(Laura Cappelle’s article appeared in The New York Times, 11/23; via Pam Green.)

PARIS — On Nov. 16, 2015, three days after a terrorist attack that killed 90 at the Bataclan concert hall in Paris, an open letter by Antoine Leiris, whose wife Hélène was among the victims, went viral on Facebook. “You Will Not Have My Hate,” as it became known, was pithy and defiant; in 2016, Mr. Leiris expanded upon it in a book of the same name. This fall, on the two-year anniversary of the attack, a stage adaptation was presented here in the city where it took place.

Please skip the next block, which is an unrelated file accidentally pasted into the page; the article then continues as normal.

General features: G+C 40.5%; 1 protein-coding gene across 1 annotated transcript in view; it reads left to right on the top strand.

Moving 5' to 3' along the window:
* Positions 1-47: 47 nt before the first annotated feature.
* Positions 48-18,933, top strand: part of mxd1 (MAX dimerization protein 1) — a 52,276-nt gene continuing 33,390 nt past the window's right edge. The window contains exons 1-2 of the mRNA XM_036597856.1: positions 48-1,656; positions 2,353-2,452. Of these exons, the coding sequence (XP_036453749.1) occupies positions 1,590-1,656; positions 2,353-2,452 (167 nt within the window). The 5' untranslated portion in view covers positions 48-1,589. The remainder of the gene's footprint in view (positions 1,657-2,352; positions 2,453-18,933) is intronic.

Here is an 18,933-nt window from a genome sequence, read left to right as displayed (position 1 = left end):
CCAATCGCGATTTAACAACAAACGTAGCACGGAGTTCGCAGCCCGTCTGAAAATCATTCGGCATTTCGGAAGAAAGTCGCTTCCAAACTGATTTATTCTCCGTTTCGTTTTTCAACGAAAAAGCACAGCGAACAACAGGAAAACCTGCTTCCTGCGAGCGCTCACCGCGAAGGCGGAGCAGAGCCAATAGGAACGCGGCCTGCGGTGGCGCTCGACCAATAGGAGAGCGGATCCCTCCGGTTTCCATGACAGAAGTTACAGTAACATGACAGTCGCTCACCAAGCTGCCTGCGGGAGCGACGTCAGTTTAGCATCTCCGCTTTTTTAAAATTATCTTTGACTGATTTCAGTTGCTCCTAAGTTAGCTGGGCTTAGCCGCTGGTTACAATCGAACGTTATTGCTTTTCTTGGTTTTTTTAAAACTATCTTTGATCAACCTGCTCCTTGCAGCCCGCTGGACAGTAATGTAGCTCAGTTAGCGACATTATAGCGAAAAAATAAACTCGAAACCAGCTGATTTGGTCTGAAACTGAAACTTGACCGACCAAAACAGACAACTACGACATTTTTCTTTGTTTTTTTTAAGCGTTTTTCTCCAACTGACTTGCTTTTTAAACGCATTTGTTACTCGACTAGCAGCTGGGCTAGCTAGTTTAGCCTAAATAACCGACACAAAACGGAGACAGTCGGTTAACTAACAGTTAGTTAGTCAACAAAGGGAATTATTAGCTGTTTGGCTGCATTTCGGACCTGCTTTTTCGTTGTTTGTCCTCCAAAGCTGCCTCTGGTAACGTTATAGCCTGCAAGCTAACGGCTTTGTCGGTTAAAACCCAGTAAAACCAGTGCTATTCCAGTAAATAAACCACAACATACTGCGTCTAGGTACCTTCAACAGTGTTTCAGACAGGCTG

If it all seems fast, that’s because, as theatrical treatments of real events go, it is. There is a good chance many of the Parisians at the Théâtre du Rond-Point, where “You Will Not Have My Hate” had its premiere, still remember the panicked messages they received from friends and relatives as news of the attack broke. In the first scene, Mr. Leiris mentions the ones he got, too, as his 17-month-old son Melvil slept in the next room — the prelude to a desperate night spent dashing from hospital to hospital in the hope of finding his wife.

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Photo: The New York Times


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